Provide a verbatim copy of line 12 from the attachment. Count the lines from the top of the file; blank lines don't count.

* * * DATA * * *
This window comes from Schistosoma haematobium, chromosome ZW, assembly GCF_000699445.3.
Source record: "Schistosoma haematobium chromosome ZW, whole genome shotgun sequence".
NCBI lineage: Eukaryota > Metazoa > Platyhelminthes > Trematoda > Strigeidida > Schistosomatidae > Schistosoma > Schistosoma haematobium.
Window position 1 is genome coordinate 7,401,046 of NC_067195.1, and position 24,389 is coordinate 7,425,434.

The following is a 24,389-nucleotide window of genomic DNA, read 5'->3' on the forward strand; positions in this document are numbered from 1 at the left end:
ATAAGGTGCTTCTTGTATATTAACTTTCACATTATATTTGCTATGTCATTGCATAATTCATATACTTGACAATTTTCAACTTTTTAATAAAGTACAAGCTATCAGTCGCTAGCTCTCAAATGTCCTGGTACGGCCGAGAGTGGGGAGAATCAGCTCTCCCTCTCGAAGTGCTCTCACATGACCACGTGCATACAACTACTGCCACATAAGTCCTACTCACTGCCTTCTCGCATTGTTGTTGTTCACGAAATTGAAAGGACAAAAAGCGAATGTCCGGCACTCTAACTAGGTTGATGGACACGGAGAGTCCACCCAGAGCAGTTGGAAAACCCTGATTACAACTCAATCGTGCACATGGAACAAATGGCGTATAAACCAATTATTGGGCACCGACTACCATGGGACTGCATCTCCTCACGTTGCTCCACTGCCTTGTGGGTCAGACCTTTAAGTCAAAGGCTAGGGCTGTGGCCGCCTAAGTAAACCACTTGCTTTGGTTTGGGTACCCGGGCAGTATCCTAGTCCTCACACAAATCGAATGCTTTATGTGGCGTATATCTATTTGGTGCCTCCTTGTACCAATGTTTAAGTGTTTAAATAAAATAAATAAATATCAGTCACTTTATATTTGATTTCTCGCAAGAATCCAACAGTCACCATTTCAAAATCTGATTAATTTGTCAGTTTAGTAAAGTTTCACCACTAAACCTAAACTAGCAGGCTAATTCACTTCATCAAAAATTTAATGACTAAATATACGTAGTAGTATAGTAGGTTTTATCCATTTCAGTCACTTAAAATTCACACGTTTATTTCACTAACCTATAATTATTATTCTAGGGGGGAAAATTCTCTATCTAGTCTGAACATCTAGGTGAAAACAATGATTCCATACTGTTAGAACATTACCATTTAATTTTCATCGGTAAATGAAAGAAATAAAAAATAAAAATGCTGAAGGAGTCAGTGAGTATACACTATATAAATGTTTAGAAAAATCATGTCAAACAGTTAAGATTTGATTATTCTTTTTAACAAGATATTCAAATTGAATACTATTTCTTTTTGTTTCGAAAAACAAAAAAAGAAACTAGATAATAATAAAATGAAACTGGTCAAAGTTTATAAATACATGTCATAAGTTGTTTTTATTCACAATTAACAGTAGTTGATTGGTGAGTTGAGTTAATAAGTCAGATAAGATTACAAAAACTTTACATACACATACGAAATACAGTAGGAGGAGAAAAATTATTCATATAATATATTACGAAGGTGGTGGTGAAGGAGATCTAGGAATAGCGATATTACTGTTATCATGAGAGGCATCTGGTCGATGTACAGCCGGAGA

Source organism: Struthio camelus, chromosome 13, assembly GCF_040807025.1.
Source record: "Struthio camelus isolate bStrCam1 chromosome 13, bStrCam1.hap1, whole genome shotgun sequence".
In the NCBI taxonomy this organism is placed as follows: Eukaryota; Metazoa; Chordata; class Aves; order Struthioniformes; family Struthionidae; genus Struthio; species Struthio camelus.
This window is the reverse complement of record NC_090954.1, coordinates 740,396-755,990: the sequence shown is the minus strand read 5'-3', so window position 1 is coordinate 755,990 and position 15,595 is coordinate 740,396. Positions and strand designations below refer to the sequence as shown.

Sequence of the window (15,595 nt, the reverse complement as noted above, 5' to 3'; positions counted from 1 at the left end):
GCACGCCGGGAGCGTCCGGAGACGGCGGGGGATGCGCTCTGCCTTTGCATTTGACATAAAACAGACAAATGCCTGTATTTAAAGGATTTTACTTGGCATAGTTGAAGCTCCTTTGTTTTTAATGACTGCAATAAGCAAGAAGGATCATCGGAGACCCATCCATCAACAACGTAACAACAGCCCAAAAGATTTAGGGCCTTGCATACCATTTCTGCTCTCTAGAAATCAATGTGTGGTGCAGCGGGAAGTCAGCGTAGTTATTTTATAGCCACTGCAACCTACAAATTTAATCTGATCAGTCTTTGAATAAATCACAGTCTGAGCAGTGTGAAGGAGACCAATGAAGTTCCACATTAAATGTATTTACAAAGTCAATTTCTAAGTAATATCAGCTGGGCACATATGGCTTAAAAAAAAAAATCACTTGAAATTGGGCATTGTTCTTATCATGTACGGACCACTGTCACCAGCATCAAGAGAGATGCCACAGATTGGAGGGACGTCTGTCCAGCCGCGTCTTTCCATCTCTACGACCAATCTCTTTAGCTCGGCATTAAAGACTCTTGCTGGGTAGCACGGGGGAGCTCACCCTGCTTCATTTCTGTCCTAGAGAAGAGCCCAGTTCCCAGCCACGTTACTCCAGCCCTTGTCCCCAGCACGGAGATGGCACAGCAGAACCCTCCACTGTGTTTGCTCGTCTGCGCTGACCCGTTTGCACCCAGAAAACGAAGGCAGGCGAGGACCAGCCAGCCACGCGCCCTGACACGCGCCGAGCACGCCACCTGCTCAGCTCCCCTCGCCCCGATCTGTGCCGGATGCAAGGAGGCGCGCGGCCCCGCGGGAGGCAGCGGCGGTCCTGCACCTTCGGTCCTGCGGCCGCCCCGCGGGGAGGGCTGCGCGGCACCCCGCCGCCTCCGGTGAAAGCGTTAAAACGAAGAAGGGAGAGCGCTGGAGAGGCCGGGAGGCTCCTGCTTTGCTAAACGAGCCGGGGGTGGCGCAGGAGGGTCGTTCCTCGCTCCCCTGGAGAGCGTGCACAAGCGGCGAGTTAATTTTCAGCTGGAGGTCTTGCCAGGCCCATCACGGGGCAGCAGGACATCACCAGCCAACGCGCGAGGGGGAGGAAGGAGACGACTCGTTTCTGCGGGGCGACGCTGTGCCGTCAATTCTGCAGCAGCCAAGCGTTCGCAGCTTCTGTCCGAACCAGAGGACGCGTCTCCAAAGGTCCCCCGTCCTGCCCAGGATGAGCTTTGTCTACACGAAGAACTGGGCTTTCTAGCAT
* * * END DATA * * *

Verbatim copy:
GCACGCCGGGAGCGTCCGGAGACGGCGGGGGATGCGCTCTGCCTTTGCATTTGACATAAAACAGACAAATGCCTGTATTTAAAGGATTTTACTTGGCATAGTTGAAGCTCCTTTGTTTTTAATGACTGCAATAAGCAAGAAGGATCATCGGAGACCCATCCATCAACAACGTAACAACAGCCCAAAAGATTTAGGGCCTTGCATACCATTTCTGCTCTCTAGAAATCAATGTGTGGTGCAGCGGGAAGTCAGCGTAGTTATTTTATAGCCACTGCAACCTACAAATTTAATCTGATCAGTCTTTGAATAAATCACAGTCTGAGCAGTGTGAAGGAGACCAATGAAGTTCCACATTAAATGTATTTACAAAGTCAATTTCTAAGTAATATCAGCTGGGCACATATGGCTTAAAAAAAAAAATCACTTGAAATTGGGCATTGTTCTTATCATGTACGGACCACTGTCACCAGCATCAAGAGAGATGCCACAGATTGGAGGGACGTCTGTCCAGCCGCGTCTTTCCATCTCTACGACCAATCTCTTTAGCTCGGCATTAAAGACTCTTGCTGGGTAGCACGGGGGAGCTCACCCTGCTTCATTTCTGTCCTAGAGAAGAGCCCAGTTCCCAGCCACGTTACTCCAGCCCTTGTCCCCAGCACGGAGATGGCACAGCAGAACCCTCCACTGTGTTTGCTCGTCTGCGCTGACCCGTTTGCACCCAGAAAACGAAGGCAGGCGAGGACCAGCCAGCCACGCGCCCTGACACGCGCCGAGCACGCCACCTGCTCAGCTCCCCTCGCCCCGATCTGTGCCGGATGCAAGGAGGCGCGCGGCCCCGCGGGAGGCAGCGGCGGTCCTGCACCTTCGGTCCTGCGGCCGCCCCGCGGGGAGGGCTGCGCGGCACCCCGCCGCCTCCGGTGAAAGCGTTAAAACGAAGAAGGGAGAGCGCTGGAGAGGCCGGGAGGCTCCTGCTTTGCTAAACGAGCCGGGGGTGGCGCAGGAGGGTCGTTCCTCGCTCCCCTGGAGAGCGTGCACAAGCGGCGAGTTAATTTTCAGCTGGAGGTCTTGCCAGGCCCATCACGGGGCAGCAGGACATCACCAGCCAACGCGCGAGGGGGAGGAAGGAGACGACTCGTTTCTGCGGGGCGACGCTGTGCCGTCAATTCTGCAGCAGCCAAGCGTTCGCAGCTTCTGTCCGAACCAGAGGACGCGTCTCCAAAGGTCCCCCGTCCTGCCCAGGATGAGCTTTGTCTACACGAAGAACTGGGCTTTCTAGCAT